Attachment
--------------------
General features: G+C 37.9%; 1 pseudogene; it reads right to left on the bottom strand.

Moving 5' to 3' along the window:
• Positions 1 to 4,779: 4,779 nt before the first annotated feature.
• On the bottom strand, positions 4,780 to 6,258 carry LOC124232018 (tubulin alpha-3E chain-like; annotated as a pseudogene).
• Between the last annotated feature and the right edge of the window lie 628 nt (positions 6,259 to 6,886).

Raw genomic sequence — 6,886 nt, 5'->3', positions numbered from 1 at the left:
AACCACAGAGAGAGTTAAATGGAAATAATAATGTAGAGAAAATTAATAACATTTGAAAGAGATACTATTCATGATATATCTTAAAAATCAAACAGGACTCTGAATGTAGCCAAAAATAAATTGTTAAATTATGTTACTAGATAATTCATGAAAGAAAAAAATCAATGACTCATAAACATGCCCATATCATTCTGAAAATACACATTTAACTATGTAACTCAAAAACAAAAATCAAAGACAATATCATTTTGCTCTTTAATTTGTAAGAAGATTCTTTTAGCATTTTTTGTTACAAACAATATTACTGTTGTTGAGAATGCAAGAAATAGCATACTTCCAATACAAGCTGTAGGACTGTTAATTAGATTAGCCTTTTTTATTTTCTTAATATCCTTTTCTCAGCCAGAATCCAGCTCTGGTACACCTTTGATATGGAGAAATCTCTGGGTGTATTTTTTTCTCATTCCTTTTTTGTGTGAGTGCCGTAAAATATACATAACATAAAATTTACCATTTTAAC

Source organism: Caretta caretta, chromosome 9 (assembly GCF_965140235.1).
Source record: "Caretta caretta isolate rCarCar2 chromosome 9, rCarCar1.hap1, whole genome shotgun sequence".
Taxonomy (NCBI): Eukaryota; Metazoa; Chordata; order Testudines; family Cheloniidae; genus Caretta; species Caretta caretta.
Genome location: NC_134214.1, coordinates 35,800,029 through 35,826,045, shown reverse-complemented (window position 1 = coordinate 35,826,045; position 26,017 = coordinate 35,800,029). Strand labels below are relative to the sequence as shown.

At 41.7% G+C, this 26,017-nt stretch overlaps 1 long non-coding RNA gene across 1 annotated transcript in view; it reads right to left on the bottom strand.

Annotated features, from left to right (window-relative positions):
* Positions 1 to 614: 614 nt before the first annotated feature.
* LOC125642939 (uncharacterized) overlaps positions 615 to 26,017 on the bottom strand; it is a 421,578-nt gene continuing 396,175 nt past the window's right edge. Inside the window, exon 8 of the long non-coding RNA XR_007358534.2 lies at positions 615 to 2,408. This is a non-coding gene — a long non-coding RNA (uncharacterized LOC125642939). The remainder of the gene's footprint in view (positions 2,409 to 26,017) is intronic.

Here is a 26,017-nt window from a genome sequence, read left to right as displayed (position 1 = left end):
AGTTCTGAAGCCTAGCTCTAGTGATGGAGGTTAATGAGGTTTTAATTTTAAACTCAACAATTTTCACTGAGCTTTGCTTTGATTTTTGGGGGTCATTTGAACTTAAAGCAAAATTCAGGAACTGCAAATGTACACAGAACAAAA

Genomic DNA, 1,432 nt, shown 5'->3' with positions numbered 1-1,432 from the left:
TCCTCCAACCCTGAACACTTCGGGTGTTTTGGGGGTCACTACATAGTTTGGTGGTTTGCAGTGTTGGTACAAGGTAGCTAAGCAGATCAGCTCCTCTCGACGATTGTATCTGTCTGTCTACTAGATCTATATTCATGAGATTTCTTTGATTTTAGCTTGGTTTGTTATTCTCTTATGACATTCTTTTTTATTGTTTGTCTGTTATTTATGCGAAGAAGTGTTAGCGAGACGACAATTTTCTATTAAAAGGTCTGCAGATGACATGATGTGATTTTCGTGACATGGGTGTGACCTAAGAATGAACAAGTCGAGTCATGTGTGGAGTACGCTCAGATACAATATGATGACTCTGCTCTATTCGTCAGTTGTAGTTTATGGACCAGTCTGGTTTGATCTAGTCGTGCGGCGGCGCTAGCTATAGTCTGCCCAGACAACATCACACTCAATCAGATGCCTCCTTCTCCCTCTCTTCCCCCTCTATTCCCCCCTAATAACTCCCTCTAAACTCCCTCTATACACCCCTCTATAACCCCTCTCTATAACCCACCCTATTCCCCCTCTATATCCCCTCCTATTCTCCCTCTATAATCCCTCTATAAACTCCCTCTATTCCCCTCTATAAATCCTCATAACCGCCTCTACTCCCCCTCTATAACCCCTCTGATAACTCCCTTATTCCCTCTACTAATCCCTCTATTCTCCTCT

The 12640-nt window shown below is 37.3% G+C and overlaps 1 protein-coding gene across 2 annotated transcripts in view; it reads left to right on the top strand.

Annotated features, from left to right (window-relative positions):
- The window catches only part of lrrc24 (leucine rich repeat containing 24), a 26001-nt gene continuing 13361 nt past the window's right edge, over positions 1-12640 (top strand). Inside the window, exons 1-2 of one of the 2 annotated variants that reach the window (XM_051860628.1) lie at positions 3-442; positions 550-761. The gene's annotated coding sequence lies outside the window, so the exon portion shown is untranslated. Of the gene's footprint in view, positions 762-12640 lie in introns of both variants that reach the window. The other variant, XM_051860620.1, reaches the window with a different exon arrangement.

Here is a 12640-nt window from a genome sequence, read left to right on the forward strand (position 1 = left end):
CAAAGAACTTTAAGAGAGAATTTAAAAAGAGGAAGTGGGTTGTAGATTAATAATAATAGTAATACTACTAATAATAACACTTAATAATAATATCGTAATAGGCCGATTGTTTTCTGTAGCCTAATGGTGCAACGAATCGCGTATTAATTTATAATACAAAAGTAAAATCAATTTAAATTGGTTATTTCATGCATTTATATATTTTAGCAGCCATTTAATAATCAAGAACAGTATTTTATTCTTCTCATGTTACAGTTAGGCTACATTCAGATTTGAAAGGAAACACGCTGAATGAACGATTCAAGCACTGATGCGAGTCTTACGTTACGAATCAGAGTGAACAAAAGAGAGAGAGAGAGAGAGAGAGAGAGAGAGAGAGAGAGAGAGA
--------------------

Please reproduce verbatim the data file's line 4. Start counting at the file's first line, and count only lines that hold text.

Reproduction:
• On the bottom strand, positions 4,780 to 6,258 carry LOC124232018 (tubulin alpha-3E chain-like; annotated as a pseudogene).